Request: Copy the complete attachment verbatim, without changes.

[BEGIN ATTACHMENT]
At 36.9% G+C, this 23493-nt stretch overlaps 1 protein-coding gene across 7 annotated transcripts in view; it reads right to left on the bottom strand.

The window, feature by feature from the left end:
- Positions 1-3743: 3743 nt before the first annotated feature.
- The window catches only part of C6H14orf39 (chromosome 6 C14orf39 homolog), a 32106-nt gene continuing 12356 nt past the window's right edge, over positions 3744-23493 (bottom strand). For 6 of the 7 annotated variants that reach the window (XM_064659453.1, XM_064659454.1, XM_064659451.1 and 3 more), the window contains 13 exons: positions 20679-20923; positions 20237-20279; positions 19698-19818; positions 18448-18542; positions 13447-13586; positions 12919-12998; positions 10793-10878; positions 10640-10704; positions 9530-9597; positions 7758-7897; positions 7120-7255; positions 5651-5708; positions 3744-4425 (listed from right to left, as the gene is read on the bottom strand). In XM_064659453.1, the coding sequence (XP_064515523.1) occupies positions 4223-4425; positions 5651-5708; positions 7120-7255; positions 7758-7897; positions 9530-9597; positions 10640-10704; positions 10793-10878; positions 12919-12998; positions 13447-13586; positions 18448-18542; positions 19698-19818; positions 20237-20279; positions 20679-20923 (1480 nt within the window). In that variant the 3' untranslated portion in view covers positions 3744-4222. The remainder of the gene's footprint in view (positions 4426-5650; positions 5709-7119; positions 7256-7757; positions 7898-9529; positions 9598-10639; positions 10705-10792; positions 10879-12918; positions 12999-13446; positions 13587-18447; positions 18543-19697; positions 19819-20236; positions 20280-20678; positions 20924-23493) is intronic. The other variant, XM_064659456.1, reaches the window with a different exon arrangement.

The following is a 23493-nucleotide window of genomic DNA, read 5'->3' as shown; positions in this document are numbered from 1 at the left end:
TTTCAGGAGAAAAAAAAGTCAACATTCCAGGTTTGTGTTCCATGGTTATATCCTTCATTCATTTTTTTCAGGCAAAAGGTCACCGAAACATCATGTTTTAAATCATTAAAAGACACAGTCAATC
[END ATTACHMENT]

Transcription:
At 36.9% G+C, this 23493-nt stretch overlaps 1 protein-coding gene across 7 annotated transcripts in view; it reads right to left on the bottom strand.

The window, feature by feature from the left end:
- Positions 1-3743: 3743 nt before the first annotated feature.
- The window catches only part of C6H14orf39 (chromosome 6 C14orf39 homolog), a 32106-nt gene continuing 12356 nt past the window's right edge, over positions 3744-23493 (bottom strand). For 6 of the 7 annotated variants that reach the window (XM_064659453.1, XM_064659454.1, XM_064659451.1 and 3 more), the window contains 13 exons: positions 20679-20923; positions 20237-20279; positions 19698-19818; positions 18448-18542; positions 13447-13586; positions 12919-12998; positions 10793-10878; positions 10640-10704; positions 9530-9597; positions 7758-7897; positions 7120-7255; positions 5651-5708; positions 3744-4425 (listed from right to left, as the gene is read on the bottom strand). In XM_064659453.1, the coding sequence (XP_064515523.1) occupies positions 4223-4425; positions 5651-5708; positions 7120-7255; positions 7758-7897; positions 9530-9597; positions 10640-10704; positions 10793-10878; positions 12919-12998; positions 13447-13586; positions 18448-18542; positions 19698-19818; positions 20237-20279; positions 20679-20923 (1480 nt within the window). In that variant the 3' untranslated portion in view covers positions 3744-4222. The remainder of the gene's footprint in view (positions 4426-5650; positions 5709-7119; positions 7256-7757; positions 7898-9529; positions 9598-10639; positions 10705-10792; positions 10879-12918; positions 12999-13446; positions 13587-18447; positions 18543-19697; positions 19819-20236; positions 20280-20678; positions 20924-23493) is intronic. The other variant, XM_064659456.1, reaches the window with a different exon arrangement.

The following is a 23493-nucleotide window of genomic DNA, read 5'->3' as shown; positions in this document are numbered from 1 at the left end:
TTTCAGGAGAAAAAAAAGTCAACATTCCAGGTTTGTGTTCCATGGTTATATCCTTCATTCATTTTTTTCAGGCAAAAGGTCACCGAAACATCATGTTTTAAATCATTAAAAGACACAGTCAATC